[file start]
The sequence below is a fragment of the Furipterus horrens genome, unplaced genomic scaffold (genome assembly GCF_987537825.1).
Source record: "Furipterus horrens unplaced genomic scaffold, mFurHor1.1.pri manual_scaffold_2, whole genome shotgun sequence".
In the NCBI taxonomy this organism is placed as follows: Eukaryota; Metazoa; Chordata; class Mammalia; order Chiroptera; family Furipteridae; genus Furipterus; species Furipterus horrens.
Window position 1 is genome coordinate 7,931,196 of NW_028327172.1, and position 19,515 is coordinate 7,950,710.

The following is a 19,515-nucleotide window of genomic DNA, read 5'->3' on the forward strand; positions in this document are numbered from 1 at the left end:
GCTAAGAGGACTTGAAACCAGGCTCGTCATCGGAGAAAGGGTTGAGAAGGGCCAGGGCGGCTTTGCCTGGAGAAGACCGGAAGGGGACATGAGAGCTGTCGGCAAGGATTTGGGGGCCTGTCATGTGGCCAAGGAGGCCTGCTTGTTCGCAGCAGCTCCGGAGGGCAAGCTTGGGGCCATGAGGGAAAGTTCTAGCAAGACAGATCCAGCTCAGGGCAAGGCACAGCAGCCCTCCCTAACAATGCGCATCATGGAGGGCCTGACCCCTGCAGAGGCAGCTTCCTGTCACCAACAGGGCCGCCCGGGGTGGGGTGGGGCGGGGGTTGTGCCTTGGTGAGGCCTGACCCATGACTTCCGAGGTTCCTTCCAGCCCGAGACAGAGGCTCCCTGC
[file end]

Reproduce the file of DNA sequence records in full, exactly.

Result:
The sequence below is a fragment of the Furipterus horrens genome, unplaced genomic scaffold (genome assembly GCF_987537825.1).
Source record: "Furipterus horrens unplaced genomic scaffold, mFurHor1.1.pri manual_scaffold_2, whole genome shotgun sequence".
In the NCBI taxonomy this organism is placed as follows: Eukaryota; Metazoa; Chordata; class Mammalia; order Chiroptera; family Furipteridae; genus Furipterus; species Furipterus horrens.
Window position 1 is genome coordinate 7,931,196 of NW_028327172.1, and position 19,515 is coordinate 7,950,710.

The following is a 19,515-nucleotide window of genomic DNA, read 5'->3' on the forward strand; positions in this document are numbered from 1 at the left end:
GCTAAGAGGACTTGAAACCAGGCTCGTCATCGGAGAAAGGGTTGAGAAGGGCCAGGGCGGCTTTGCCTGGAGAAGACCGGAAGGGGACATGAGAGCTGTCGGCAAGGATTTGGGGGCCTGTCATGTGGCCAAGGAGGCCTGCTTGTTCGCAGCAGCTCCGGAGGGCAAGCTTGGGGCCATGAGGGAAAGTTCTAGCAAGACAGATCCAGCTCAGGGCAAGGCACAGCAGCCCTCCCTAACAATGCGCATCATGGAGGGCCTGACCCCTGCAGAGGCAGCTTCCTGTCACCAACAGGGCCGCCCGGGGTGGGGTGGGGCGGGGGTTGTGCCTTGGTGAGGCCTGACCCATGACTTCCGAGGTTCCTTCCAGCCCGAGACAGAGGCTCCCTGC